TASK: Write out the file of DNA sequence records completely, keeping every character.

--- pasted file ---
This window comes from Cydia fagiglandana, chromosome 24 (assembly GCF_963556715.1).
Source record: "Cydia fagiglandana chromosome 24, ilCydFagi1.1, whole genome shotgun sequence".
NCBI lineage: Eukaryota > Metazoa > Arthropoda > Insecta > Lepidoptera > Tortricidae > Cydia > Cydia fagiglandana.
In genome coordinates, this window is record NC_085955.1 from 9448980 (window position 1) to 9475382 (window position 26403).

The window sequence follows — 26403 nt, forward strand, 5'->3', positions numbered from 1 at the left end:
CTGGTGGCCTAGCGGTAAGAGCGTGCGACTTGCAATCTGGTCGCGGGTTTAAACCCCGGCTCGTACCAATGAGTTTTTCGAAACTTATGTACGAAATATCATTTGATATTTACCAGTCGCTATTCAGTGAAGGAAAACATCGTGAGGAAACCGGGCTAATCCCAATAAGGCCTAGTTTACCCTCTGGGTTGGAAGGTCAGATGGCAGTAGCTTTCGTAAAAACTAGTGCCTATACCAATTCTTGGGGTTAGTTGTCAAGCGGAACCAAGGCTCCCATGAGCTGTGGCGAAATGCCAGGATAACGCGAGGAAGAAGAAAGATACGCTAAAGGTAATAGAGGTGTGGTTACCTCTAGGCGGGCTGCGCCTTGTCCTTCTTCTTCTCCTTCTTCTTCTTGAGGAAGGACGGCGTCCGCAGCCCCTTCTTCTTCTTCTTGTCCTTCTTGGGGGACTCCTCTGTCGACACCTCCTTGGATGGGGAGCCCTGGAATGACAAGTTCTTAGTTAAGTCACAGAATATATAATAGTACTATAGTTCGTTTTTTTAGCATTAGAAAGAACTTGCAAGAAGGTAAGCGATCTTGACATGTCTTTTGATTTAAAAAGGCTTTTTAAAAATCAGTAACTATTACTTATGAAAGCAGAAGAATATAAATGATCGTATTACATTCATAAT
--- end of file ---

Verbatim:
This window comes from Cydia fagiglandana, chromosome 24 (assembly GCF_963556715.1).
Source record: "Cydia fagiglandana chromosome 24, ilCydFagi1.1, whole genome shotgun sequence".
NCBI lineage: Eukaryota > Metazoa > Arthropoda > Insecta > Lepidoptera > Tortricidae > Cydia > Cydia fagiglandana.
In genome coordinates, this window is record NC_085955.1 from 9448980 (window position 1) to 9475382 (window position 26403).

The window sequence follows — 26403 nt, forward strand, 5'->3', positions numbered from 1 at the left end:
CTGGTGGCCTAGCGGTAAGAGCGTGCGACTTGCAATCTGGTCGCGGGTTTAAACCCCGGCTCGTACCAATGAGTTTTTCGAAACTTATGTACGAAATATCATTTGATATTTACCAGTCGCTATTCAGTGAAGGAAAACATCGTGAGGAAACCGGGCTAATCCCAATAAGGCCTAGTTTACCCTCTGGGTTGGAAGGTCAGATGGCAGTAGCTTTCGTAAAAACTAGTGCCTATACCAATTCTTGGGGTTAGTTGTCAAGCGGAACCAAGGCTCCCATGAGCTGTGGCGAAATGCCAGGATAACGCGAGGAAGAAGAAAGATACGCTAAAGGTAATAGAGGTGTGGTTACCTCTAGGCGGGCTGCGCCTTGTCCTTCTTCTTCTCCTTCTTCTTCTTGAGGAAGGACGGCGTCCGCAGCCCCTTCTTCTTCTTCTTGTCCTTCTTGGGGGACTCCTCTGTCGACACCTCCTTGGATGGGGAGCCCTGGAATGACAAGTTCTTAGTTAAGTCACAGAATATATAATAGTACTATAGTTCGTTTTTTTAGCATTAGAAAGAACTTGCAAGAAGGTAAGCGATCTTGACATGTCTTTTGATTTAAAAAGGCTTTTTAAAAATCAGTAACTATTACTTATGAAAGCAGAAGAATATAAATGATCGTATTACATTCATAAT